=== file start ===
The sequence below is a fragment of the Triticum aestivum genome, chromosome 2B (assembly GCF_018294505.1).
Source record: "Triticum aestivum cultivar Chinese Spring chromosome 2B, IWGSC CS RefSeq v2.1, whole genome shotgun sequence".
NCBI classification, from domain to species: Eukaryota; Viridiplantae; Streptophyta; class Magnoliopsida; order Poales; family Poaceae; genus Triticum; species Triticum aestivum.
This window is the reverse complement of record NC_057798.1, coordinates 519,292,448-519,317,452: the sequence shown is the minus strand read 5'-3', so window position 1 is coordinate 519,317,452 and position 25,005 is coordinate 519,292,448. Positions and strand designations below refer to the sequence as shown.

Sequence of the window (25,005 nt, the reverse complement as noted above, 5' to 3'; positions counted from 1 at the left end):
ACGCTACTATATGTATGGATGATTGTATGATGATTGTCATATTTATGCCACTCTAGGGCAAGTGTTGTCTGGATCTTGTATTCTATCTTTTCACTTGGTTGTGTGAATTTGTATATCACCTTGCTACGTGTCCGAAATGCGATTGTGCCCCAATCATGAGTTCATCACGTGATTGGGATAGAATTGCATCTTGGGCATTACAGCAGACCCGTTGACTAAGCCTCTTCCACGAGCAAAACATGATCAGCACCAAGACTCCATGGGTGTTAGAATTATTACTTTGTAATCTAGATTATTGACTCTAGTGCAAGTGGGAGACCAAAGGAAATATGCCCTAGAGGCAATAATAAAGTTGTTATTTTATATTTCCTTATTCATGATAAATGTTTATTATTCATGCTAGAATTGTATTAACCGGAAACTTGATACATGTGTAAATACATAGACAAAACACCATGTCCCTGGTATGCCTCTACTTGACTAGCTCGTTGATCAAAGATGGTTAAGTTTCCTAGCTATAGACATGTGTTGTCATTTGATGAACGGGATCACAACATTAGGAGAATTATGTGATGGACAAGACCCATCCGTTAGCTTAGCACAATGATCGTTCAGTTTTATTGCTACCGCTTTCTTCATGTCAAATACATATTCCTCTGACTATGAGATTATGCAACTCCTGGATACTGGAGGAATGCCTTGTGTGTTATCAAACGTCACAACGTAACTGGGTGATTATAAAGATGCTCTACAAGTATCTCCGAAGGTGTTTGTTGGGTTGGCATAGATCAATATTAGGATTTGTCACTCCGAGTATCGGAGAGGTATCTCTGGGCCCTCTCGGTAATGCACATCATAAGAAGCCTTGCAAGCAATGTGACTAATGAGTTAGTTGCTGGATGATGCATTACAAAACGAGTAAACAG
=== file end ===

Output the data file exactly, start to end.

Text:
The sequence below is a fragment of the Triticum aestivum genome, chromosome 2B (assembly GCF_018294505.1).
Source record: "Triticum aestivum cultivar Chinese Spring chromosome 2B, IWGSC CS RefSeq v2.1, whole genome shotgun sequence".
NCBI classification, from domain to species: Eukaryota; Viridiplantae; Streptophyta; class Magnoliopsida; order Poales; family Poaceae; genus Triticum; species Triticum aestivum.
This window is the reverse complement of record NC_057798.1, coordinates 519,292,448-519,317,452: the sequence shown is the minus strand read 5'-3', so window position 1 is coordinate 519,317,452 and position 25,005 is coordinate 519,292,448. Positions and strand designations below refer to the sequence as shown.

Sequence of the window (25,005 nt, the reverse complement as noted above, 5' to 3'; positions counted from 1 at the left end):
ACGCTACTATATGTATGGATGATTGTATGATGATTGTCATATTTATGCCACTCTAGGGCAAGTGTTGTCTGGATCTTGTATTCTATCTTTTCACTTGGTTGTGTGAATTTGTATATCACCTTGCTACGTGTCCGAAATGCGATTGTGCCCCAATCATGAGTTCATCACGTGATTGGGATAGAATTGCATCTTGGGCATTACAGCAGACCCGTTGACTAAGCCTCTTCCACGAGCAAAACATGATCAGCACCAAGACTCCATGGGTGTTAGAATTATTACTTTGTAATCTAGATTATTGACTCTAGTGCAAGTGGGAGACCAAAGGAAATATGCCCTAGAGGCAATAATAAAGTTGTTATTTTATATTTCCTTATTCATGATAAATGTTTATTATTCATGCTAGAATTGTATTAACCGGAAACTTGATACATGTGTAAATACATAGACAAAACACCATGTCCCTGGTATGCCTCTACTTGACTAGCTCGTTGATCAAAGATGGTTAAGTTTCCTAGCTATAGACATGTGTTGTCATTTGATGAACGGGATCACAACATTAGGAGAATTATGTGATGGACAAGACCCATCCGTTAGCTTAGCACAATGATCGTTCAGTTTTATTGCTACCGCTTTCTTCATGTCAAATACATATTCCTCTGACTATGAGATTATGCAACTCCTGGATACTGGAGGAATGCCTTGTGTGTTATCAAACGTCACAACGTAACTGGGTGATTATAAAGATGCTCTACAAGTATCTCCGAAGGTGTTTGTTGGGTTGGCATAGATCAATATTAGGATTTGTCACTCCGAGTATCGGAGAGGTATCTCTGGGCCCTCTCGGTAATGCACATCATAAGAAGCCTTGCAAGCAATGTGACTAATGAGTTAGTTGCTGGATGATGCATTACAAAACGAGTAAACAG